Guinness quotes English writer and philosopher Aldous Huxley as saying that truth was not his guiding influence at all. He said,

“I had motives for not wanting the world to have meaning; consequently assumed it had none and was able without any difficulty to find satisfying reasons for this assumption. His philosophy of meaningless was far from disinterested. And the Reason? ‘We objected to morality because it interfered with our sexual freedom.’”

For every godless policy and every attempt to change the direction of our culture, there is an agenda that is hidden from those who are not really looking. If we allow this to continue the results will be catastrophic. There are two reasons that I wanted to lay this foundation at the beginning of my sermon this morning.

  1. We are seeing this very same way of thinking from many of those in leadership in our Federal and State governments, as well as major Christian denominations. At the same time, everyone listening or reading the claims made by others have the responsibility to decide what is true and what is a lie. How you determine between the two will always depend on where you believe truth is found. A good example is in the political arena, those who call themselves Progressives are by their own description, Socialist. For them to lie and deceive is at the core of how they gain power. History bears that out. That’s helpful to know when listening to their demands and claims. In the area of what is termed “progressive Christianity” it’s helpful to note that they, by their own claims, no longer believe that God’s word is God-breathed and therefore has no moral authority in our lives. We left a denomination that has gone that route and others have done the same thing. So what is the source of truth for them? Though they claim to be Christians they have redefined what that means, and Jesus Christ is no longer seen as the only hope and the only way to salvation. What is the source of truth for you? How will you decide what’s true and what’s a lie?
  2. This problem is not a new one, and the strategy used by our enemy is not new either. The issue as to what is true and what is a lie has always been at the foundation of every worldview and it certainly is today. The good news is that for the believer and follower of Jesus Christ, the solution to this very major problem is the same as it was from Genesis 3 in the Garden of Eden, and will still be the same until the return of our Lord and Savior Jesus Christ. God’s word is our only source to understand faith and practice. That will never change and those who have walked away from the authority of God’s word have chosen another god and sought to live in darkness because they hate the light that exposes their corruption.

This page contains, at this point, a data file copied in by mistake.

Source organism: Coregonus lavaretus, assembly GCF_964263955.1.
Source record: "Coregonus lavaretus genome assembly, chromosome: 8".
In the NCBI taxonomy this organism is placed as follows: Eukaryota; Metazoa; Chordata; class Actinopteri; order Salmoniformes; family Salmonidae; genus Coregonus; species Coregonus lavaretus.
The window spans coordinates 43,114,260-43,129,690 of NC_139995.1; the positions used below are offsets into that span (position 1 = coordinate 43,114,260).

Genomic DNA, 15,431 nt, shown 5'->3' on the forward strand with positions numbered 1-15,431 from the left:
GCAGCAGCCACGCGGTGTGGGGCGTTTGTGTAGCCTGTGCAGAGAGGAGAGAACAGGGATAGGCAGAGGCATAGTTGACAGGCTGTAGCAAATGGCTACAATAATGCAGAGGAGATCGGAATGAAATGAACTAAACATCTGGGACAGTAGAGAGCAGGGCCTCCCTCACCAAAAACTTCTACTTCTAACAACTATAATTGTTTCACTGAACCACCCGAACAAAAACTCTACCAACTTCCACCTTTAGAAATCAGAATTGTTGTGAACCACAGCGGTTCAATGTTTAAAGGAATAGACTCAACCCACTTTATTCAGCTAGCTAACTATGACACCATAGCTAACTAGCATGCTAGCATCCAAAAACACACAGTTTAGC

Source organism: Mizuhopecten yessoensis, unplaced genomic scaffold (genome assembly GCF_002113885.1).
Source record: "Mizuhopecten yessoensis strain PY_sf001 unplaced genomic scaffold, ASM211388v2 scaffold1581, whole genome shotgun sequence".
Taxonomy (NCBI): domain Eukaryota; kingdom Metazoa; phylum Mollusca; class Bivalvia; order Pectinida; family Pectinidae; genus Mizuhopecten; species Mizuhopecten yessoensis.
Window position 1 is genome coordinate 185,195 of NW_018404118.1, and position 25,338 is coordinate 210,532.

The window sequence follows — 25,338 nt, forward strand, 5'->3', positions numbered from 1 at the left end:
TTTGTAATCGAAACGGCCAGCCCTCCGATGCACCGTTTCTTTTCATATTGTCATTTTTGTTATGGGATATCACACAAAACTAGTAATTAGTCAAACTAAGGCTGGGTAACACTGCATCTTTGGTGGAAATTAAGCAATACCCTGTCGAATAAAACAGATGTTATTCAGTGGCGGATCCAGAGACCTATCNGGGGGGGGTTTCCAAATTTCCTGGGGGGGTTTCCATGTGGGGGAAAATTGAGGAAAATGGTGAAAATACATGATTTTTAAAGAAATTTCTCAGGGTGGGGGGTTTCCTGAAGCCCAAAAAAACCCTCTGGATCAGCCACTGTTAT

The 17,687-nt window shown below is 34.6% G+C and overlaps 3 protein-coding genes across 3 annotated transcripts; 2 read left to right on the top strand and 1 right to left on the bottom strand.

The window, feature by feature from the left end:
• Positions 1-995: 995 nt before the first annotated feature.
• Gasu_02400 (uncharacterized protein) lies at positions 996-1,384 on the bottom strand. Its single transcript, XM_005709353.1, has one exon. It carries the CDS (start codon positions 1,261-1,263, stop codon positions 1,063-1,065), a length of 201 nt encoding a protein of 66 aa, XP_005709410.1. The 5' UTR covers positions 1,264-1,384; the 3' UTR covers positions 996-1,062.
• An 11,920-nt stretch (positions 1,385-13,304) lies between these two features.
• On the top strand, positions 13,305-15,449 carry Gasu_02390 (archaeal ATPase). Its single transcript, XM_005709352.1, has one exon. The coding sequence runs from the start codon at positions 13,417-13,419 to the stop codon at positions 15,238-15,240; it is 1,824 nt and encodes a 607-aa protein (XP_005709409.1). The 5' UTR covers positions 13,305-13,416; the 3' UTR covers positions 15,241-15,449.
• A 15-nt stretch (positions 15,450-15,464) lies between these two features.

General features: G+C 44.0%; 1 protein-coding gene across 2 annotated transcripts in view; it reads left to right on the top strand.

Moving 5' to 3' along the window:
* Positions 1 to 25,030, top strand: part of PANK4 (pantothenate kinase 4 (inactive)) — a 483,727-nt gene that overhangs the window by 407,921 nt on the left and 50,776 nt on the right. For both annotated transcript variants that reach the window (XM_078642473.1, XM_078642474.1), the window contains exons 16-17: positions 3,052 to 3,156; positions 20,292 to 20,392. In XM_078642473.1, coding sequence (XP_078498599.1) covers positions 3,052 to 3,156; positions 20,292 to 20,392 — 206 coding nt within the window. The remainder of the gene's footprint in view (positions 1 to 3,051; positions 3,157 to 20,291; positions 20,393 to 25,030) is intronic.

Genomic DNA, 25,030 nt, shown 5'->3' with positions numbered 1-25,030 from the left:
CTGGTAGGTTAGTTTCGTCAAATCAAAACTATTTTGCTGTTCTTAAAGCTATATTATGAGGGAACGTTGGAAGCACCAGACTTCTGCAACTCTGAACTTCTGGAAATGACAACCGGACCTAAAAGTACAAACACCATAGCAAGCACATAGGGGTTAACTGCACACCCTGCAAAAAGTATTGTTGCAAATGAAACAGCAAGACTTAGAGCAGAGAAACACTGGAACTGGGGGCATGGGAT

3. As we will see in our readings this morning, human beings are at the same time truth seekers and truth twisters. The Bible has much to say about the abuse of truth and concludes that it is always at the heart of unbelief.

This morning we read from Isaiah 28:14–18 where the prophet pointed to the example of Samaria’s fall as a lesson to be learned from those who were ruling over Jerusalem. Rather than repenting of their rejection of God they turned to Egypt to fight on their behalf so they could remain independent. By doing so they were turning their backs on the covenant they had with God that had begun with Abraham and continued throughout the wilderness experience and into the promised land. While wandering in the wilderness God reached out in such love and compassion for this wayward people. Exodus 6:7,